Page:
On Thursday at CeBIT, the Symbian consortium dismissed as hype Transmeta's claim that MobileLinux would establish itself as the dominant platform for the mobile Internet.
The message from the Symbian camp is that MobileLinux, backed up by the hype that surrounds the Open Source OS, would first need to convince the development community it was a viable bet. Then it would need to beef up its wireless capabilities. In short, while Transmeta talks a good fight with MobileLinux, in reality it has little hope of competing against Symbian in the emerging Wireless Information Device arena.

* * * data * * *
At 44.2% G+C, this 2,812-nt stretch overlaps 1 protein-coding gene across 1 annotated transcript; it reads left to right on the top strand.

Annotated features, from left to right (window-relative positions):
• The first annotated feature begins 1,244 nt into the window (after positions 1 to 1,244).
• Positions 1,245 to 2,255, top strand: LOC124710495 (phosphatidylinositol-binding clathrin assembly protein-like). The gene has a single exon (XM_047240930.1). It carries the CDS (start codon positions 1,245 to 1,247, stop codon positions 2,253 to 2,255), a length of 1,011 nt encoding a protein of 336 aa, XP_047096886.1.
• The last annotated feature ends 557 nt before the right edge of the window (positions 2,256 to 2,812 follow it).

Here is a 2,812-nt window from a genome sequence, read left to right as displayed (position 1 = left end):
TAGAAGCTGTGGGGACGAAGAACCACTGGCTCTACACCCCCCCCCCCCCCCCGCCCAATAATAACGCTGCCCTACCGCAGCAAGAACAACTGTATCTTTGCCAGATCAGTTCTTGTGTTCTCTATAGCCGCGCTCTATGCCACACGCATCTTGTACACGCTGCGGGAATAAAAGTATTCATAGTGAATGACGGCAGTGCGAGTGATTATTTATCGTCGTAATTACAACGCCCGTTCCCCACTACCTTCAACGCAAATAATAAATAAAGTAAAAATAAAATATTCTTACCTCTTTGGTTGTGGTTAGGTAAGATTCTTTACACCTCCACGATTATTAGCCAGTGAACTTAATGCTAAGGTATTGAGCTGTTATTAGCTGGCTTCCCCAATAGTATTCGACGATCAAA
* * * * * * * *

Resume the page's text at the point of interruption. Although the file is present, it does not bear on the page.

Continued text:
Symbian executive vice president marketing, Juha Christensen, did not mince his words on the future of MobileLinux, citing its lack of integration with the wireless protocol stack, which he says makes it "useless for wireless". The addition of an extra chipset to add wireless functionality is the only solution, says Christenesen.
MobileLinux also suffers from a lack of global developer support, according to Christenesen: "When I was at the Intel Developer Forum last week, everyone was talking about MobileLinux and asking where the third-party developers community was," he says.
Despite Christenesen's assertions, on Friday Samsung launched the world's first mobile device based on MobileLinux. Read about Samsung's 'Yopy' later today.
For full coverage, see ZDNet UK's CeBIT 2000 special.